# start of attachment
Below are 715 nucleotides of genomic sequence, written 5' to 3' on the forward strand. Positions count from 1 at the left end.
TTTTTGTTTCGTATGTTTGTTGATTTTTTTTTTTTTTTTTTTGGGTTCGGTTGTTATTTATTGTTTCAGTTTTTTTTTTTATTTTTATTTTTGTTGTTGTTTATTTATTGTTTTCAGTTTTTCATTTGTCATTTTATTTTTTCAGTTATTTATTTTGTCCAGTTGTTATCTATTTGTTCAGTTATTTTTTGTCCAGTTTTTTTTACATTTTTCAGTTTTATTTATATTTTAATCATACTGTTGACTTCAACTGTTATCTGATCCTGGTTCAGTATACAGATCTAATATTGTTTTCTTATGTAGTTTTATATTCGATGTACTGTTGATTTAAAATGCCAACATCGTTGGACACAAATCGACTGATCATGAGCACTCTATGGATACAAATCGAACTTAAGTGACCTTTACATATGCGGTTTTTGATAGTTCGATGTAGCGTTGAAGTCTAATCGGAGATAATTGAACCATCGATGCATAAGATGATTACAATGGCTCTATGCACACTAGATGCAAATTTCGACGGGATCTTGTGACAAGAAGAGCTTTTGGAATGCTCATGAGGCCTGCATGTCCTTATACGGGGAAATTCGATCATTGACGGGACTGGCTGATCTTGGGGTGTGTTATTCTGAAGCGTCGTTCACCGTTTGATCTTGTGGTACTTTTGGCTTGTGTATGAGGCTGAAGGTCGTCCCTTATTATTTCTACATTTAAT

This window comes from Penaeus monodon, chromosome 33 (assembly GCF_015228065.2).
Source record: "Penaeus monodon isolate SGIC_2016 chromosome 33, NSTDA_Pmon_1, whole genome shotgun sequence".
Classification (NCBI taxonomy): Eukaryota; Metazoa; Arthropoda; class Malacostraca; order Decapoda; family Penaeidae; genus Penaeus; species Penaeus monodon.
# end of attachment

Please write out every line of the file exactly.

Below are 715 nucleotides of genomic sequence, written 5' to 3' on the forward strand. Positions count from 1 at the left end.
TTTTTGTTTCGTATGTTTGTTGATTTTTTTTTTTTTTTTTTTGGGTTCGGTTGTTATTTATTGTTTCAGTTTTTTTTTTTATTTTTATTTTTGTTGTTGTTTATTTATTGTTTTCAGTTTTTCATTTGTCATTTTATTTTTTCAGTTATTTATTTTGTCCAGTTGTTATCTATTTGTTCAGTTATTTTTTGTCCAGTTTTTTTTACATTTTTCAGTTTTATTTATATTTTAATCATACTGTTGACTTCAACTGTTATCTGATCCTGGTTCAGTATACAGATCTAATATTGTTTTCTTATGTAGTTTTATATTCGATGTACTGTTGATTTAAAATGCCAACATCGTTGGACACAAATCGACTGATCATGAGCACTCTATGGATACAAATCGAACTTAAGTGACCTTTACATATGCGGTTTTTGATAGTTCGATGTAGCGTTGAAGTCTAATCGGAGATAATTGAACCATCGATGCATAAGATGATTACAATGGCTCTATGCACACTAGATGCAAATTTCGACGGGATCTTGTGACAAGAAGAGCTTTTGGAATGCTCATGAGGCCTGCATGTCCTTATACGGGGAAATTCGATCATTGACGGGACTGGCTGATCTTGGGGTGTGTTATTCTGAAGCGTCGTTCACCGTTTGATCTTGTGGTACTTTTGGCTTGTGTATGAGGCTGAAGGTCGTCCCTTATTATTTCTACATTTAAT

This window comes from Penaeus monodon, chromosome 33 (assembly GCF_015228065.2).
Source record: "Penaeus monodon isolate SGIC_2016 chromosome 33, NSTDA_Pmon_1, whole genome shotgun sequence".
Classification (NCBI taxonomy): Eukaryota; Metazoa; Arthropoda; class Malacostraca; order Decapoda; family Penaeidae; genus Penaeus; species Penaeus monodon.